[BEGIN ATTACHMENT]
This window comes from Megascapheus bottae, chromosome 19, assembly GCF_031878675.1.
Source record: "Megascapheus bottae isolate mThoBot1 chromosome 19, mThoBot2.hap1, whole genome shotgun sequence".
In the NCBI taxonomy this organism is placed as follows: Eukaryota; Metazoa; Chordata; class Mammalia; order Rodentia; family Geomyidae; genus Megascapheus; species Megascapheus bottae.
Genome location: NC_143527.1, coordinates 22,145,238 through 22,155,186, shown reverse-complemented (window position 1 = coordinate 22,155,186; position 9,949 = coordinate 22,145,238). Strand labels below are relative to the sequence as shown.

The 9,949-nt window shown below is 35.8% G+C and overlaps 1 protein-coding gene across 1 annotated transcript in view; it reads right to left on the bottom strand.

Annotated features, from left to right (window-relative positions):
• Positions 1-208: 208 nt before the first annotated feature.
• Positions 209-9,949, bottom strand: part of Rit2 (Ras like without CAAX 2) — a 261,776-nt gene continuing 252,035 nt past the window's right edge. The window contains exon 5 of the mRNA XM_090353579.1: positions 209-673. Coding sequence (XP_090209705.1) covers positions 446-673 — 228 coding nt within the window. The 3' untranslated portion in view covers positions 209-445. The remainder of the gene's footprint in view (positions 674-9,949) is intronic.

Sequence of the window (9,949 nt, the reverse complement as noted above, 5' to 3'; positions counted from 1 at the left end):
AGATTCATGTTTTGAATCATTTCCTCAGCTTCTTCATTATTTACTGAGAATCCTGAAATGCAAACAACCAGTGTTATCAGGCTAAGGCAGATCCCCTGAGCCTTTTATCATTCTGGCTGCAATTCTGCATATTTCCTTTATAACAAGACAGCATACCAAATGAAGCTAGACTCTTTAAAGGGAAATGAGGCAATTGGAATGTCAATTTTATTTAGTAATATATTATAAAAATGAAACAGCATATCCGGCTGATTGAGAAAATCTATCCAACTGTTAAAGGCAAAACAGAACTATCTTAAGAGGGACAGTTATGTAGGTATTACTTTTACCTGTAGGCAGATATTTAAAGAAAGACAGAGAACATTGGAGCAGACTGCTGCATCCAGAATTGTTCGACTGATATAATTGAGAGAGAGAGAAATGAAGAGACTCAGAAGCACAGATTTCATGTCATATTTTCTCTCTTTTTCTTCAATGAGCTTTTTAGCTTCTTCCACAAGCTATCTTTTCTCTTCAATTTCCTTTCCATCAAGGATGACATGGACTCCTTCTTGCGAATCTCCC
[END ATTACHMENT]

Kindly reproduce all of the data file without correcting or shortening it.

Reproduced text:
This window comes from Megascapheus bottae, chromosome 19, assembly GCF_031878675.1.
Source record: "Megascapheus bottae isolate mThoBot1 chromosome 19, mThoBot2.hap1, whole genome shotgun sequence".
In the NCBI taxonomy this organism is placed as follows: Eukaryota; Metazoa; Chordata; class Mammalia; order Rodentia; family Geomyidae; genus Megascapheus; species Megascapheus bottae.
Genome location: NC_143527.1, coordinates 22,145,238 through 22,155,186, shown reverse-complemented (window position 1 = coordinate 22,155,186; position 9,949 = coordinate 22,145,238). Strand labels below are relative to the sequence as shown.

The 9,949-nt window shown below is 35.8% G+C and overlaps 1 protein-coding gene across 1 annotated transcript in view; it reads right to left on the bottom strand.

Annotated features, from left to right (window-relative positions):
• Positions 1-208: 208 nt before the first annotated feature.
• Positions 209-9,949, bottom strand: part of Rit2 (Ras like without CAAX 2) — a 261,776-nt gene continuing 252,035 nt past the window's right edge. The window contains exon 5 of the mRNA XM_090353579.1: positions 209-673. Coding sequence (XP_090209705.1) covers positions 446-673 — 228 coding nt within the window. The 3' untranslated portion in view covers positions 209-445. The remainder of the gene's footprint in view (positions 674-9,949) is intronic.

Sequence of the window (9,949 nt, the reverse complement as noted above, 5' to 3'; positions counted from 1 at the left end):
AGATTCATGTTTTGAATCATTTCCTCAGCTTCTTCATTATTTACTGAGAATCCTGAAATGCAAACAACCAGTGTTATCAGGCTAAGGCAGATCCCCTGAGCCTTTTATCATTCTGGCTGCAATTCTGCATATTTCCTTTATAACAAGACAGCATACCAAATGAAGCTAGACTCTTTAAAGGGAAATGAGGCAATTGGAATGTCAATTTTATTTAGTAATATATTATAAAAATGAAACAGCATATCCGGCTGATTGAGAAAATCTATCCAACTGTTAAAGGCAAAACAGAACTATCTTAAGAGGGACAGTTATGTAGGTATTACTTTTACCTGTAGGCAGATATTTAAAGAAAGACAGAGAACATTGGAGCAGACTGCTGCATCCAGAATTGTTCGACTGATATAATTGAGAGAGAGAGAAATGAAGAGACTCAGAAGCACAGATTTCATGTCATATTTTCTCTCTTTTTCTTCAATGAGCTTTTTAGCTTCTTCCACAAGCTATCTTTTCTCTTCAATTTCCTTTCCATCAAGGATGACATGGACTCCTTCTTGCGAATCTCCC